" The later pair must have arrived some days before the former bird,because when I commenced to watch the two territories on May 22, they were already building a nest. Morning and morning the single male behaved in much the same manner,singing continuously while perched upon the sunny side of the bush which he had made his head quarters. If a single bird or one of the other pair attempted to intrude on his domain he fiercely attacked them, rapidly pursuing the trespasser some distance into the mass of reeds,and when a collision did occur the impact was considerable. If it was a pair that was intruding the attack was generally aimed at the male, but the female from the adjoining territory,while collecting food for her young was also attacked."

  The days past by ,sometimes peacefully,sometimes the reverse until the jealous defence of his territory seemed to be a waste of time and energy,as it appeared improbable that a female would arrive so late in the season. In this ,however, I was wrong,for on June 20, a female appeared on the scene and nesting operations forthwith commenced. His behaviour now differed from what it was previously and his head quarters were of secondary importance,and he now followed the female submissively."

" It was an interesting fact,and not a little curious, that on the day that the female arrived,the young of the adjoining pair finally left the nest. Why should this male for 28 days have remained in this small plot of ground ?. Why should he,day after day, have been found in the same bush and upon the almost identical branch pouring out his song ?. And above all why should he have resented the approach of other members of his own species,and have attacked them so viciously ".?.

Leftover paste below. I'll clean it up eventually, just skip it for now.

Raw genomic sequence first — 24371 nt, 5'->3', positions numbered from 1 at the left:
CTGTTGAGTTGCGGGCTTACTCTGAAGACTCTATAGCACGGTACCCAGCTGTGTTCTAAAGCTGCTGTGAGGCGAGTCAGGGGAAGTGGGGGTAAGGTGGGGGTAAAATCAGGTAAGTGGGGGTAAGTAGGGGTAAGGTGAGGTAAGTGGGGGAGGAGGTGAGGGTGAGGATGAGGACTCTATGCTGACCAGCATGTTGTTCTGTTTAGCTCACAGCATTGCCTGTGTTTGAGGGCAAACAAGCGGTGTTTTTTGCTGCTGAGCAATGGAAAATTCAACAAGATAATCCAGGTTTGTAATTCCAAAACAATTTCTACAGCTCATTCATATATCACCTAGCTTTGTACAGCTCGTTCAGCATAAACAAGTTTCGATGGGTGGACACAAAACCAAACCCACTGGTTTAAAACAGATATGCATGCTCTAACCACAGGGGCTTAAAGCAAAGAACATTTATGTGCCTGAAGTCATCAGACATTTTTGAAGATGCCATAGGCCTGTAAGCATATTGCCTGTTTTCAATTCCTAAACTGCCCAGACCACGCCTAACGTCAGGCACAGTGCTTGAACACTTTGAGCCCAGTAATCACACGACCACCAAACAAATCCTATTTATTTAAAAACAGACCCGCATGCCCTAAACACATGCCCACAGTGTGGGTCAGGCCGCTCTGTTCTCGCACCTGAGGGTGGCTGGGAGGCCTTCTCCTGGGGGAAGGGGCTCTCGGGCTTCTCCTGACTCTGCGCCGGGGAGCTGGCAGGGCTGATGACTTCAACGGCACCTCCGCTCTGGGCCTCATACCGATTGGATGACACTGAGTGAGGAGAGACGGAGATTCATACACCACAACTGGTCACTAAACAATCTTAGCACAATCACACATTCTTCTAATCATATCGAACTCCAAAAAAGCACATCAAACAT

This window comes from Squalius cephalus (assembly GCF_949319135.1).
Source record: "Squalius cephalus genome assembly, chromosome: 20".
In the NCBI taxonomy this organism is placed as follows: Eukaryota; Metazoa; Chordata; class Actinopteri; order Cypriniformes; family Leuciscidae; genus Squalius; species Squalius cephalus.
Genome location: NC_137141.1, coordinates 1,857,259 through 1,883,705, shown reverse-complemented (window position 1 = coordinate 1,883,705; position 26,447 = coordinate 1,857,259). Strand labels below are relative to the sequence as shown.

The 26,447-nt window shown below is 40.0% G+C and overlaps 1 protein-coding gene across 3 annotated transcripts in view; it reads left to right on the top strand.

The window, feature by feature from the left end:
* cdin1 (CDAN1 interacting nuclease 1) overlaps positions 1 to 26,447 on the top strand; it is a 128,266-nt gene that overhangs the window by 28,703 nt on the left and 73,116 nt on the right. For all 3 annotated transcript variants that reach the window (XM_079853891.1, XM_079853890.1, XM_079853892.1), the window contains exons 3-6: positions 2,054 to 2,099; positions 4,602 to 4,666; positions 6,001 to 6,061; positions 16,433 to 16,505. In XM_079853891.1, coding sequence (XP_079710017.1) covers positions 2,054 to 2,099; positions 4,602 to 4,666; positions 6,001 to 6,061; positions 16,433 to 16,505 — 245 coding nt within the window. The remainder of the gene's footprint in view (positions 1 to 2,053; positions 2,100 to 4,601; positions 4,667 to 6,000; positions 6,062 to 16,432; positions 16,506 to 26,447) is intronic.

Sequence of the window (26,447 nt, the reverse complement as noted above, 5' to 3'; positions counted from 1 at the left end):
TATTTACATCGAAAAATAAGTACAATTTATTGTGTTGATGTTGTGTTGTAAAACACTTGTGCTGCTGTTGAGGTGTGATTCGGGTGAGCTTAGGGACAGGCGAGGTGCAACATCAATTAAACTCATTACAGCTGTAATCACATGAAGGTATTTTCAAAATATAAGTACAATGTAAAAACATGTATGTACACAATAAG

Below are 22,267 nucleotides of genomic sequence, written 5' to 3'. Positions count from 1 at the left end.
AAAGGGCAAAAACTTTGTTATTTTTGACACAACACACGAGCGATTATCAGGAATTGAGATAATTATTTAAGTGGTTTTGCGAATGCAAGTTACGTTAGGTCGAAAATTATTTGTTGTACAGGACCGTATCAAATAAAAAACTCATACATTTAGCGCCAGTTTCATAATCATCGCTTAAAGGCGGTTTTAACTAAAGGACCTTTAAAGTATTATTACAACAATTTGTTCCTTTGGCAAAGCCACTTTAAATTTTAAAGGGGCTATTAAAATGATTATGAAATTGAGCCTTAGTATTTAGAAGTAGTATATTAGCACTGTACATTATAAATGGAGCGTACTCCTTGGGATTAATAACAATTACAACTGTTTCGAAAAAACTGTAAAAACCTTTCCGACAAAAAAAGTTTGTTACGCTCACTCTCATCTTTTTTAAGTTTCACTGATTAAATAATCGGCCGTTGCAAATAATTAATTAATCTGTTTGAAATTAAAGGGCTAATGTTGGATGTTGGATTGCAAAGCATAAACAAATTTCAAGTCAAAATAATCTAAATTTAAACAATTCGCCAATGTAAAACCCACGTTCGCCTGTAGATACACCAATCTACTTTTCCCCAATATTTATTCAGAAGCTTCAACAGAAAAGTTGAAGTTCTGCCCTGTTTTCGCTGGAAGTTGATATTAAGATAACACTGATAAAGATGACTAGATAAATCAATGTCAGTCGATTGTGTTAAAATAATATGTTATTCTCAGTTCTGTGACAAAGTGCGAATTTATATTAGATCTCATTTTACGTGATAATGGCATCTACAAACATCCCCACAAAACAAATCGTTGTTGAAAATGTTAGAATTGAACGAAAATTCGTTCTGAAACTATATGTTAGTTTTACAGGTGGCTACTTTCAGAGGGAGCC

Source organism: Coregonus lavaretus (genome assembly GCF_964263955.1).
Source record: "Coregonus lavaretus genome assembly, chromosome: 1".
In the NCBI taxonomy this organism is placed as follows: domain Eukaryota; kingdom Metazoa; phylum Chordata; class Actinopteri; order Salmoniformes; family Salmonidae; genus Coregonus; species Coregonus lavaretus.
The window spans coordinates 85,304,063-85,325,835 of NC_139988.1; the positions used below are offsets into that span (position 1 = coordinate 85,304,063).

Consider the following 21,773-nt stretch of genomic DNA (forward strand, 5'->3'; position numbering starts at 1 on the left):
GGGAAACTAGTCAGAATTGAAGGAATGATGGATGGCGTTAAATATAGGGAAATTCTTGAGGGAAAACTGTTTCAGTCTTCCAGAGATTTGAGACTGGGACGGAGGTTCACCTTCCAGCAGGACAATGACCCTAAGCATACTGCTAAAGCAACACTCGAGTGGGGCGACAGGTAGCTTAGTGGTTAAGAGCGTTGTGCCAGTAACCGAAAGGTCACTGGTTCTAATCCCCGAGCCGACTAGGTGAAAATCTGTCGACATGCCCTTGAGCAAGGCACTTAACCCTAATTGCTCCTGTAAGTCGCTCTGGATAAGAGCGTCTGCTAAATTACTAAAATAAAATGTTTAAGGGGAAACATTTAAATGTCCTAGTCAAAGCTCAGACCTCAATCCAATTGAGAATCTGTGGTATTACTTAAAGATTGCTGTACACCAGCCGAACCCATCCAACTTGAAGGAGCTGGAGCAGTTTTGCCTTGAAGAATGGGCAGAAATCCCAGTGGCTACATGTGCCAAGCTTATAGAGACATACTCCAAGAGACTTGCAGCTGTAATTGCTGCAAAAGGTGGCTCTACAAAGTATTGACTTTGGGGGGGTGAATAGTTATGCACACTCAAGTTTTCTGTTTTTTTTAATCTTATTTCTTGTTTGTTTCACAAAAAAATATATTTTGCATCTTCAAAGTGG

Nest of the Reed warbler.


 Source: Public domain. Courtesy of Trachemys

Breeding nest and eggs.

When the nest is built and the parents are incubating or tending to their young,their habits are a little easier to study, for they are not so shy and retiring,like so many other species. I allude again to the writings of Mr. Howard, who made the following observations.

" When nesting they rapidly over come diffidence they may at first show when a human being is near the nest. It is even possible to cut away the reeds immediately surrounding the nest so as an uninterrupted view of their actions may be obtained,without any way exacting their wariness or hindering in the least a proper carrying out of their parental duties"

It is generally late April or May when the birds arrive. The nest when built among the common reed is suspended from the stems varying in number from three to seven. However, it is sometimes placed in a young Alder tree not more than five feet in height,or even among the branches of a Willow.The latter location is rarely used if the reeds, or rather territory including reeds are unavailable.